Well when I have a blank line its a space and a couple of
I know a few older programs use carage return, in fact when I
was in dos you had cr, lf and cr/lf, but its all lf now.
Now you can turn blank lines off if you don't want them, but be
aware that if you need em, you will have to turn them back on.
You could make a profile for whatever program you don't want
the blanks announced, in configuration profiles on nvda preffs
and then you can just use that, when you open a program that
setting will trigger and you will be ok.
If you have to frequently read a text file especially if its
done for you, ie its not needed to handle it via say the
computer and you don't say need to edit it, say a book, I'd use
the daisy hardware reader of choice.
Or daisy software, some can read text files via sapi or
As I said there are many ways to handle this.
On 9/10/2019 11:48 am, Brian Vogel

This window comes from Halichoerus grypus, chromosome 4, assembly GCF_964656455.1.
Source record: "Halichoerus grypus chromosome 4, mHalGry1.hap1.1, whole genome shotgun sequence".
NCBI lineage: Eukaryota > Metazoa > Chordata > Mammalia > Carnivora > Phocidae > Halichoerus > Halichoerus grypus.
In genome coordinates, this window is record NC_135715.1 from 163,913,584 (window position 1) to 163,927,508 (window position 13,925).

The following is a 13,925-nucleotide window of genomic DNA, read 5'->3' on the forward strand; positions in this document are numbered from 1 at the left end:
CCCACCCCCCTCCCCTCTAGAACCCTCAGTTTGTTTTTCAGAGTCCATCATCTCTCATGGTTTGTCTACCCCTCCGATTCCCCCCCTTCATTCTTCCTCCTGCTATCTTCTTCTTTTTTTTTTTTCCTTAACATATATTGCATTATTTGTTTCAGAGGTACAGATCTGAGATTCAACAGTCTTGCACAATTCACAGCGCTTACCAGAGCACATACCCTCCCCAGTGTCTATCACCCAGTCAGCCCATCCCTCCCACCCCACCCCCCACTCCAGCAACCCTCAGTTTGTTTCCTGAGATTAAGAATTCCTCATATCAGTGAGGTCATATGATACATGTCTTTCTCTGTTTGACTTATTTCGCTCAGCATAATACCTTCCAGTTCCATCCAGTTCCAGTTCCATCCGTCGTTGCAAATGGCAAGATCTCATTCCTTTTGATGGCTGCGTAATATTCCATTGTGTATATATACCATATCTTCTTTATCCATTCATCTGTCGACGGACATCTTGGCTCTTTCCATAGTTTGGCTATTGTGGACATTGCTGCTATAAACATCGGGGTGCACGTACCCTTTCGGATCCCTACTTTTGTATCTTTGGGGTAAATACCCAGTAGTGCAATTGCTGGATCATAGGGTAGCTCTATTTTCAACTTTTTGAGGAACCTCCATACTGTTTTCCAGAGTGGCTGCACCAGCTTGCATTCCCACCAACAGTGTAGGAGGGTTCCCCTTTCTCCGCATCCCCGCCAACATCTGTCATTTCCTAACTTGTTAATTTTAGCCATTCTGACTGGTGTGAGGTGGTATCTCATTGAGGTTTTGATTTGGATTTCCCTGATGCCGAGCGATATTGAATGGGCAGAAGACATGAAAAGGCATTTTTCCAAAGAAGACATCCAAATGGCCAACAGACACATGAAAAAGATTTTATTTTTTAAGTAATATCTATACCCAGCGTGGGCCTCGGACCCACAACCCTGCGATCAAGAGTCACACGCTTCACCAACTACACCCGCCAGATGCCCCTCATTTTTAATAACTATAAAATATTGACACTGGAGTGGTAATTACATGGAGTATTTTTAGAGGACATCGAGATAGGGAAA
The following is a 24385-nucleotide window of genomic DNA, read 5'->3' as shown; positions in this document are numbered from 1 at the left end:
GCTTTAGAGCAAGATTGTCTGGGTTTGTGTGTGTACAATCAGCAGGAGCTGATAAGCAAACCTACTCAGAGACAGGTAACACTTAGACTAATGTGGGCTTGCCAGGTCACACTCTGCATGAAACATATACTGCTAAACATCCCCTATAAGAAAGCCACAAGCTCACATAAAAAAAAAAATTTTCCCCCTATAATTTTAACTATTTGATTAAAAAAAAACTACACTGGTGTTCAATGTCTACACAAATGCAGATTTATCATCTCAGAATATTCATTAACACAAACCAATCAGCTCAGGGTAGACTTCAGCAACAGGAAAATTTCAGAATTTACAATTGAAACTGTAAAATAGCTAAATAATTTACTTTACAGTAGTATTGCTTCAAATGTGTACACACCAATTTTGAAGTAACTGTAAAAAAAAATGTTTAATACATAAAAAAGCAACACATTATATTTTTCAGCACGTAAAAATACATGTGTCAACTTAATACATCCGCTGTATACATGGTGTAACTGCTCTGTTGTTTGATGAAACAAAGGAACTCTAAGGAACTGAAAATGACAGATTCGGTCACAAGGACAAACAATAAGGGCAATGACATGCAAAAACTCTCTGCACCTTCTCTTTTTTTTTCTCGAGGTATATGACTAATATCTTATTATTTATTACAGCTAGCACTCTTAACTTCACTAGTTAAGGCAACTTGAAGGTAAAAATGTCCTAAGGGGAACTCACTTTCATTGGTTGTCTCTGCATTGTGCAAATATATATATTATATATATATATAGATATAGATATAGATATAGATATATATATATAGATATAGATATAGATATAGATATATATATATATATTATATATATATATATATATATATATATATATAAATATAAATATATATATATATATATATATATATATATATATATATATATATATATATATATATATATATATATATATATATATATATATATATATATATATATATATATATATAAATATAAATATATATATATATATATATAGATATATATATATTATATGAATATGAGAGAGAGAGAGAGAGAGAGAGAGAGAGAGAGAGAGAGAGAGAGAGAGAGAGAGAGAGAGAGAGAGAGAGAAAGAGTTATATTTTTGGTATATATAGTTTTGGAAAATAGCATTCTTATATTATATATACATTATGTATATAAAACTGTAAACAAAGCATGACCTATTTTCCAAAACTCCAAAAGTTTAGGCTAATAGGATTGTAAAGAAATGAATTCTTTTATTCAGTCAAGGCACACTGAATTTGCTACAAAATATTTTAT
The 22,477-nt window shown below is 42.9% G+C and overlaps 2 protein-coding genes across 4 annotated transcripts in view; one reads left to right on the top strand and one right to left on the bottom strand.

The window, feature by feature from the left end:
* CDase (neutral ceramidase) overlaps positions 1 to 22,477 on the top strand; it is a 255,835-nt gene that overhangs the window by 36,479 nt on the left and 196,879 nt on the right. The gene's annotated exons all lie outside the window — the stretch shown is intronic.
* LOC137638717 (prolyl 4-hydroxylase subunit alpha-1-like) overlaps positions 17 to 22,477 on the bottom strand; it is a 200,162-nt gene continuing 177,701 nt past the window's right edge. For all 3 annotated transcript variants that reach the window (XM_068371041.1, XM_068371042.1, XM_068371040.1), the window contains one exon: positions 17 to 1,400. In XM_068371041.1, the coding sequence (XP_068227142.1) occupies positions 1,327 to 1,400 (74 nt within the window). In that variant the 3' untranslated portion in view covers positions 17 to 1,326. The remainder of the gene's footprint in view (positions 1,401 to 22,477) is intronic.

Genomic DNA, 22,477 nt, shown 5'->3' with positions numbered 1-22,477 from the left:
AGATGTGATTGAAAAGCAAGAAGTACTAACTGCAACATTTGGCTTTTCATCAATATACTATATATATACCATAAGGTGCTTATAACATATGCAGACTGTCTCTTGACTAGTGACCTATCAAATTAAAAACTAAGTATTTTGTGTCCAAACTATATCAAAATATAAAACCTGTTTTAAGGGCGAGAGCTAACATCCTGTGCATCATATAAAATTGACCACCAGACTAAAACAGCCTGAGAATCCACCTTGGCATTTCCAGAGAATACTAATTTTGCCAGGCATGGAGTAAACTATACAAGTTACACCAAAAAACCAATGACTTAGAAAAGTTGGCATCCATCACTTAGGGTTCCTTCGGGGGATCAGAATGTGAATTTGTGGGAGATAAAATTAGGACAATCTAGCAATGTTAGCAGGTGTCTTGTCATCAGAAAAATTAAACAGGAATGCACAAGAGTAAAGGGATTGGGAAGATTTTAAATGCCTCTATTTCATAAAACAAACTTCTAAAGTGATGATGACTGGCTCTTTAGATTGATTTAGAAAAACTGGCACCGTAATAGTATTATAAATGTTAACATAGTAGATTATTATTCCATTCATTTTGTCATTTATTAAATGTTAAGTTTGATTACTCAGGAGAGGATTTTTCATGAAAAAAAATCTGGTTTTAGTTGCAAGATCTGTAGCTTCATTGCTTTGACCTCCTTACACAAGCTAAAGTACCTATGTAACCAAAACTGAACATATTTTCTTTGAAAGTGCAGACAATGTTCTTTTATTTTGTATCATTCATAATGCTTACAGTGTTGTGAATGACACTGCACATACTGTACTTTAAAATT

On Tue, Oct 8, 2019 at 06:37 PM, Luke Davis wrote:
By then an empty line isn't the empty string, it is
the word "blank" which is what NVDA needs the user to hear.
After all that precedes what's quoted above (which, by the way,
I appreciate), this is the crux of the matter. I had not
realized that NVDA was doing anywhere near to this level of
"massaging" to the straight text before passing it to the
synthesizer, particularly when all one is looking for is for the
text to be read in the manner I presume I'd read it were I
reading it to someone.
I understand why, when doing line by line, the blank lines get
announced as blank as, to me, that's part and parcel of why one
is going line by line - to pick up just this sort of thing.
What I didn't realize was that during NVDA's pre-processing of a
blank line it had actually substituted the word "blank" to pass
to the synthesizer. I would have thought that if reading line
by line the first thing that would happen is checking the custom
dictionaries for the line to be passed, and that line alone, and
if it were substituted with nothing, as in there is no
replacement string, that nothing would be passed to the synth.
I don't code NVDA, clearly, and it appears that you do.
Information such as you've offered, and clearly, makes the
process much more transparent, if convoluted, to me.
Brian - Windows 10
Pro, 64-Bit, Version
1903, Build 18362
The color of truth is grey.
~ André Gide